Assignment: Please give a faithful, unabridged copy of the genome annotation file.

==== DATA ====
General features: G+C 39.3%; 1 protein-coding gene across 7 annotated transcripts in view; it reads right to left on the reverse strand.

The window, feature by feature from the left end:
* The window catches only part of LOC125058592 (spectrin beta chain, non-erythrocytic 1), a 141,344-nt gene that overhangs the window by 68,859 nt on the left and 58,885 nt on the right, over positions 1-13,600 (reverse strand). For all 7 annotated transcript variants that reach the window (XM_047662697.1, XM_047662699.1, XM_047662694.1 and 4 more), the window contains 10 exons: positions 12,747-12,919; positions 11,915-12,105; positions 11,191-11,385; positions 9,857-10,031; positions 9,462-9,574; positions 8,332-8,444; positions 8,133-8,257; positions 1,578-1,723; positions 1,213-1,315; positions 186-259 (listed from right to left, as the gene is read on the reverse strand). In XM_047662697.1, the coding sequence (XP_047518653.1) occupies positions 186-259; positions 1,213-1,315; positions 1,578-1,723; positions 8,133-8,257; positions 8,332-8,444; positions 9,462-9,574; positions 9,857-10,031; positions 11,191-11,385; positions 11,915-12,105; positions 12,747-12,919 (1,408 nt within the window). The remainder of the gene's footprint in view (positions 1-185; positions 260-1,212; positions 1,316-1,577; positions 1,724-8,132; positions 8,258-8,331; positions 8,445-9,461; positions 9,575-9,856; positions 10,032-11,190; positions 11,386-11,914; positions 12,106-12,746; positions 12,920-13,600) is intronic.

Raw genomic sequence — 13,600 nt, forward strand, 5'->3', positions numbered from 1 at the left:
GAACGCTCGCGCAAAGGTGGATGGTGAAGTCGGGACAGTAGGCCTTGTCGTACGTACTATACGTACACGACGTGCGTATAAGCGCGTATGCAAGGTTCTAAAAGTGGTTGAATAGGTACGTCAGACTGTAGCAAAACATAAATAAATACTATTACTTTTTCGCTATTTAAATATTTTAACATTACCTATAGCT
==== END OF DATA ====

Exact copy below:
General features: G+C 39.3%; 1 protein-coding gene across 7 annotated transcripts in view; it reads right to left on the reverse strand.

The window, feature by feature from the left end:
* The window catches only part of LOC125058592 (spectrin beta chain, non-erythrocytic 1), a 141,344-nt gene that overhangs the window by 68,859 nt on the left and 58,885 nt on the right, over positions 1-13,600 (reverse strand). For all 7 annotated transcript variants that reach the window (XM_047662697.1, XM_047662699.1, XM_047662694.1 and 4 more), the window contains 10 exons: positions 12,747-12,919; positions 11,915-12,105; positions 11,191-11,385; positions 9,857-10,031; positions 9,462-9,574; positions 8,332-8,444; positions 8,133-8,257; positions 1,578-1,723; positions 1,213-1,315; positions 186-259 (listed from right to left, as the gene is read on the reverse strand). In XM_047662697.1, the coding sequence (XP_047518653.1) occupies positions 186-259; positions 1,213-1,315; positions 1,578-1,723; positions 8,133-8,257; positions 8,332-8,444; positions 9,462-9,574; positions 9,857-10,031; positions 11,191-11,385; positions 11,915-12,105; positions 12,747-12,919 (1,408 nt within the window). The remainder of the gene's footprint in view (positions 1-185; positions 260-1,212; positions 1,316-1,577; positions 1,724-8,132; positions 8,258-8,331; positions 8,445-9,461; positions 9,575-9,856; positions 10,032-11,190; positions 11,386-11,914; positions 12,106-12,746; positions 12,920-13,600) is intronic.

Raw genomic sequence — 13,600 nt, forward strand, 5'->3', positions numbered from 1 at the left:
GAACGCTCGCGCAAAGGTGGATGGTGAAGTCGGGACAGTAGGCCTTGTCGTACGTACTATACGTACACGACGTGCGTATAAGCGCGTATGCAAGGTTCTAAAAGTGGTTGAATAGGTACGTCAGACTGTAGCAAAACATAAATAAATACTATTACTTTTTCGCTATTTAAATATTTTAACATTACCTATAGCT